In the Afterwards books, this was the third story for Deuce and Zora, and this was their stories conclusion. We met Deuce as a teen in Chris Scaife’s story a few years back. In Young, Rich, and Black – Deuce was a grown sexy as sin man trying to navigate his adulthood and the responsibilities of being the eventual heir to the Scaife legacy. For me, that story was where Deuce showed a glimpse of who he would become in later books. In the next book, Snowflake, he wasn’t the principal in the story, yet we saw his glimmer and growth with every encounter and interaction with the main characters. Deuce proved one can grow up with much and still have compassion for others. He showed us how his powerful dad and stepmother’s influences made a difference in his thoughtfulness. Choosing to help his best friend financially showed his real persona. Kaleem and Ash’s story allowed Deuce to shine in the background. Zora and Deuce’s relationship was part of the mix, yet not the main story.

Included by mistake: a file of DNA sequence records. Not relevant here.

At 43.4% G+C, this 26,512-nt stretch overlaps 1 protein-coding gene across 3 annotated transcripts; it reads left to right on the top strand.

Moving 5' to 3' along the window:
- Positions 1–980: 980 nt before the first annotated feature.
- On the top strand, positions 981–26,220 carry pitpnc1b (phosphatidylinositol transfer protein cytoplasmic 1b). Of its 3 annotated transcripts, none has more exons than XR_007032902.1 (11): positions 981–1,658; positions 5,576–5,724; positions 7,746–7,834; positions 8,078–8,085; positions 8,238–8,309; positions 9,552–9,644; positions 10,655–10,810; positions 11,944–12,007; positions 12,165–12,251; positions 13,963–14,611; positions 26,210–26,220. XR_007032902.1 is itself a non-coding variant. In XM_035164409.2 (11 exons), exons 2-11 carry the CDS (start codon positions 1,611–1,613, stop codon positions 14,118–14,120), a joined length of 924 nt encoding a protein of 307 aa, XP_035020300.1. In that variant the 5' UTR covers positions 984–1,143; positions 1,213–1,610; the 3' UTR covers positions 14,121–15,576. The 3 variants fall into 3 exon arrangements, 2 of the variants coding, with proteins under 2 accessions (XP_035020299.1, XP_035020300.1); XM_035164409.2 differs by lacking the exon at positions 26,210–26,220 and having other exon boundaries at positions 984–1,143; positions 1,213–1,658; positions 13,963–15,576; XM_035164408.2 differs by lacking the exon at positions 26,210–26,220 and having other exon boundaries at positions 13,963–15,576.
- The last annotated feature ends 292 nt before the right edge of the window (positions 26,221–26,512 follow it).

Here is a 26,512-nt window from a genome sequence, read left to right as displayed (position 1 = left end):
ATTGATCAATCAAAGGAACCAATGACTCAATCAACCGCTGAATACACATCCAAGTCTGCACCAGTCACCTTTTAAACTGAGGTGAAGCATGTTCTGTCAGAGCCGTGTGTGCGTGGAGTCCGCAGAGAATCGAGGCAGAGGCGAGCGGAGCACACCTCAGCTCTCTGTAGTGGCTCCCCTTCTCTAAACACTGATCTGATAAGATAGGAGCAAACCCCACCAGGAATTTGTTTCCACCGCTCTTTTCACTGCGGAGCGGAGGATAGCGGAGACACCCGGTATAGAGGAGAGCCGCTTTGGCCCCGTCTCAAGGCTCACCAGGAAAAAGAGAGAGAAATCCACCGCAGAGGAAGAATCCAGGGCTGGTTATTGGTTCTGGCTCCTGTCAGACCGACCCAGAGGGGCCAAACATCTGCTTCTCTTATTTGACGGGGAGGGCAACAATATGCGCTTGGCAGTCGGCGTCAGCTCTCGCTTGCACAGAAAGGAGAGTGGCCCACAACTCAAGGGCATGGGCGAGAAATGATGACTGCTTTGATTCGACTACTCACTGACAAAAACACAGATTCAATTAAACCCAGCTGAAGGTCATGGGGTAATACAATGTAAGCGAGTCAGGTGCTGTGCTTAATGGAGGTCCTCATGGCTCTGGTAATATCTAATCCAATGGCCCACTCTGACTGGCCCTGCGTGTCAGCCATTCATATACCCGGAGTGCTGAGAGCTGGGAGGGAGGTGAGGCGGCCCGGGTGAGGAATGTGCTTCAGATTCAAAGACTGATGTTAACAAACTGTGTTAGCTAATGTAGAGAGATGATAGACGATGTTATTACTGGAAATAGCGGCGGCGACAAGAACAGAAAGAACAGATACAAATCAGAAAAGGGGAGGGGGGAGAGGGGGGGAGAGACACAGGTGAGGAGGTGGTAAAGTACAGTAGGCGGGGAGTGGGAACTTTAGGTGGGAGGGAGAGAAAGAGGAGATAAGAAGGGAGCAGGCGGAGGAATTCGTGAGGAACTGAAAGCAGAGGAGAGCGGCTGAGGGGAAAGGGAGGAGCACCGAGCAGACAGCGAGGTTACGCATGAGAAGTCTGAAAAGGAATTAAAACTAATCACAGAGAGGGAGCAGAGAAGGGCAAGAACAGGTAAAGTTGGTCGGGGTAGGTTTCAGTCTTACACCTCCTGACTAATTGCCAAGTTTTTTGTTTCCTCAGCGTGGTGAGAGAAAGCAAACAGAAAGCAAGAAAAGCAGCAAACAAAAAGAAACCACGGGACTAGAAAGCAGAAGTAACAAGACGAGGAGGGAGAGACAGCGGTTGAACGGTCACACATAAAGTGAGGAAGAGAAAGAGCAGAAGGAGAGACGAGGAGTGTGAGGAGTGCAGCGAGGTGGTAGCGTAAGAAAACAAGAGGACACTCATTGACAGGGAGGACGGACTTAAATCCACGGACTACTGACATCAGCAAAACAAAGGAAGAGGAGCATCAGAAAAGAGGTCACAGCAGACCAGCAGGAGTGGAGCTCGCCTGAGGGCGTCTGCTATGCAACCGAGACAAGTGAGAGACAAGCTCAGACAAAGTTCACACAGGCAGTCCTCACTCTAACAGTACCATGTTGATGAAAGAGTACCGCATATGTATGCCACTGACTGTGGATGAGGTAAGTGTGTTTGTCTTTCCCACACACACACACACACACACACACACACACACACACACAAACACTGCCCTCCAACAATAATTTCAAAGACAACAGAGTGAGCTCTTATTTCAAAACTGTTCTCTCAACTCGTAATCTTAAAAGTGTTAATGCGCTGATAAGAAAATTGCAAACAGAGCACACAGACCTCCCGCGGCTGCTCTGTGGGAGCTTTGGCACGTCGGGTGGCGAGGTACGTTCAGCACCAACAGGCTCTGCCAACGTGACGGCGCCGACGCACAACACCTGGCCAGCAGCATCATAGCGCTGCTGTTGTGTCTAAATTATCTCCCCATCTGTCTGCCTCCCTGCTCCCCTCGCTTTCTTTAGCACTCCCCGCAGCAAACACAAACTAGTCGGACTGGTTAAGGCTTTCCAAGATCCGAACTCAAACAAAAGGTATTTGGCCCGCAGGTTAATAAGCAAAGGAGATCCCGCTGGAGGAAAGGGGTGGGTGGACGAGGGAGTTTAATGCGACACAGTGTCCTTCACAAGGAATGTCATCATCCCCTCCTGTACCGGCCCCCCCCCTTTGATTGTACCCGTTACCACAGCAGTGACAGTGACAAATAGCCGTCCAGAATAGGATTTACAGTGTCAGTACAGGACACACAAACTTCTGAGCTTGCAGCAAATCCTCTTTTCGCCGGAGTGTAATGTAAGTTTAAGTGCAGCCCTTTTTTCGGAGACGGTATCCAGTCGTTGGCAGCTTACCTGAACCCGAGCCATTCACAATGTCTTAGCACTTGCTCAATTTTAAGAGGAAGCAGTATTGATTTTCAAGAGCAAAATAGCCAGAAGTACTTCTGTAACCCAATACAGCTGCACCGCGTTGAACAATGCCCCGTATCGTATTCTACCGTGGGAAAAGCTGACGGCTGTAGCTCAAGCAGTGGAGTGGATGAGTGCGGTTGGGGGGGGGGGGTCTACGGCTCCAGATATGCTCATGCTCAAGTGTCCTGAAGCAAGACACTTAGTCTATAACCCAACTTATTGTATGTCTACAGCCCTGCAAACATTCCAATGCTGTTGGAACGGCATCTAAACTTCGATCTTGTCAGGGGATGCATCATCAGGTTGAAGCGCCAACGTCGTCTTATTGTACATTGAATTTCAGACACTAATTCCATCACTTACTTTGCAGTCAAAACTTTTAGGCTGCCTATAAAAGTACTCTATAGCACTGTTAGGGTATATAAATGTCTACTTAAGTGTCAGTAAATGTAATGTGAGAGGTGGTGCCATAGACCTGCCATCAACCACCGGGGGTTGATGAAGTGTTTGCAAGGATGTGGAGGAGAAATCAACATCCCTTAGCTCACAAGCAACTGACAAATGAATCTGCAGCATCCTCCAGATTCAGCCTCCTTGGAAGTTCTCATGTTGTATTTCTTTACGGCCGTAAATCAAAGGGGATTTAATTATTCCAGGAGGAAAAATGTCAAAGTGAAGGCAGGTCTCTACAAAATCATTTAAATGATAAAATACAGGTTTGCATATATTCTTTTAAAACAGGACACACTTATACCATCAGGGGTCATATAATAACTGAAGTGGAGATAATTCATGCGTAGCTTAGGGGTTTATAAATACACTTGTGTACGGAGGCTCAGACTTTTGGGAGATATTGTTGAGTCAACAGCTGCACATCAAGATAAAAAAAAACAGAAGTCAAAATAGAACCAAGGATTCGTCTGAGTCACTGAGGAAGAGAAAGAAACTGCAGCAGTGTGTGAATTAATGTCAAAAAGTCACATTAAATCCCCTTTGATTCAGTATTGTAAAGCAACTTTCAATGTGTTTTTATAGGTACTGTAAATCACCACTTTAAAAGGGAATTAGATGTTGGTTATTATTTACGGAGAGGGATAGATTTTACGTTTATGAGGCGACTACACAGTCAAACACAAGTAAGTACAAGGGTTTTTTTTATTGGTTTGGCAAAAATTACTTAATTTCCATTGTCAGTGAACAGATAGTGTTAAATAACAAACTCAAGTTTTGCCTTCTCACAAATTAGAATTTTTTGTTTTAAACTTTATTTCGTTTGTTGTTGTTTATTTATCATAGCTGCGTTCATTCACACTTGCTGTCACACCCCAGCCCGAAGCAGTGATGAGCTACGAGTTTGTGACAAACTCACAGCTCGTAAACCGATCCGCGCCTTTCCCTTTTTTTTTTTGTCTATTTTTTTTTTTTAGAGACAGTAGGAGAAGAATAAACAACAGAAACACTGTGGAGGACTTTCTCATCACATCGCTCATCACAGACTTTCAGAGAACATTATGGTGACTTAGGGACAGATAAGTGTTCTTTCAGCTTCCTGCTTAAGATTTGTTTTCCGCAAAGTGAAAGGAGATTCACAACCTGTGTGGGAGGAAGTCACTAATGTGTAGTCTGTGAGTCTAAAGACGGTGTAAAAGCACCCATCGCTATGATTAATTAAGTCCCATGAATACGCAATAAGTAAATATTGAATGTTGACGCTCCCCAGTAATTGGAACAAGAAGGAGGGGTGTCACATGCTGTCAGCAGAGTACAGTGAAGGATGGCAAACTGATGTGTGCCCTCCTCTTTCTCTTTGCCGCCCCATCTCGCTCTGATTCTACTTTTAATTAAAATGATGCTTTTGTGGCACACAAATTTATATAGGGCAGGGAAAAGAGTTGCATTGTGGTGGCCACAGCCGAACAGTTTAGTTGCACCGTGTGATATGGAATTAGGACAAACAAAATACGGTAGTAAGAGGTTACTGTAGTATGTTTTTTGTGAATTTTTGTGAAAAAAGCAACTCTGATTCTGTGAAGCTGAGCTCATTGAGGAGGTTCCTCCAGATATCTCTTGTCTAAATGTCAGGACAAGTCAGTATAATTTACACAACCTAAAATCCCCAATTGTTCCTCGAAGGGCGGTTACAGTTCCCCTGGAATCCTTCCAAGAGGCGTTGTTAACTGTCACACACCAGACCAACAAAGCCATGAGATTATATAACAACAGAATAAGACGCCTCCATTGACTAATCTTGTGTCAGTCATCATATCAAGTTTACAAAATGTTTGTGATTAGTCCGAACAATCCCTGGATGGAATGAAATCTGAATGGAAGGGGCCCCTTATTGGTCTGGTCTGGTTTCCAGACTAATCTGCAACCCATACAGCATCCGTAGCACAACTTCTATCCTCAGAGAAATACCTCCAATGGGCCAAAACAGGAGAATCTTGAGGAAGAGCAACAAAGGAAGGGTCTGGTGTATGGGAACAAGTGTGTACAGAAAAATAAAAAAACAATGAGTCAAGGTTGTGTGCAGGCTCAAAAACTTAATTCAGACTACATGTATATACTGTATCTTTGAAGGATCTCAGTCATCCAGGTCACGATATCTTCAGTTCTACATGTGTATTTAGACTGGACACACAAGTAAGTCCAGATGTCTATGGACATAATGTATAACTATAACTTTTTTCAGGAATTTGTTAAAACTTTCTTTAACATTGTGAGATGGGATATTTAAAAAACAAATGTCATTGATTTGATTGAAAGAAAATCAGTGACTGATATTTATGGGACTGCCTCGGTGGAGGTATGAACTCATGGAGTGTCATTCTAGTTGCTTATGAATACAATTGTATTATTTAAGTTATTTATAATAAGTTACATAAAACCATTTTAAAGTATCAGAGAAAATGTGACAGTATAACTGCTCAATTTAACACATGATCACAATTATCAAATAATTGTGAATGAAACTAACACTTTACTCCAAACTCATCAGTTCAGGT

In the finale, Rhyme and Reason, we learned to love this young man with our whole hearts. It also allowed readers to see the past relationship between Chris Scaife and Deuces’ mother Cheryl with a clearer understanding. The complicated relationship gave readers` new insights and respect for Chris Sr. He showed his son how to be a real man and guided him to make better decisions. Zora and Deuce fought their way back to one another and struggled to put their religious difference plaguing their happily ever after in the rearview mirror. When Zora ran away, I worried by the time she stopped running it might be too late. Even though the story began with Deuce in a relationship with Zora’s placeholder, I was not worried in the least because she was not Zora. In the end, the story has highly emotional and took readers to the mat with this compelling story. Nia isn’t afraid to tackle the tough subject matter with her magical mind. The writing was brilliant and the storytelling superb. Bravo Ms. Forrester for a great story! 5+ Stars

Review – Rhyme & Reason, by Nia Forrester

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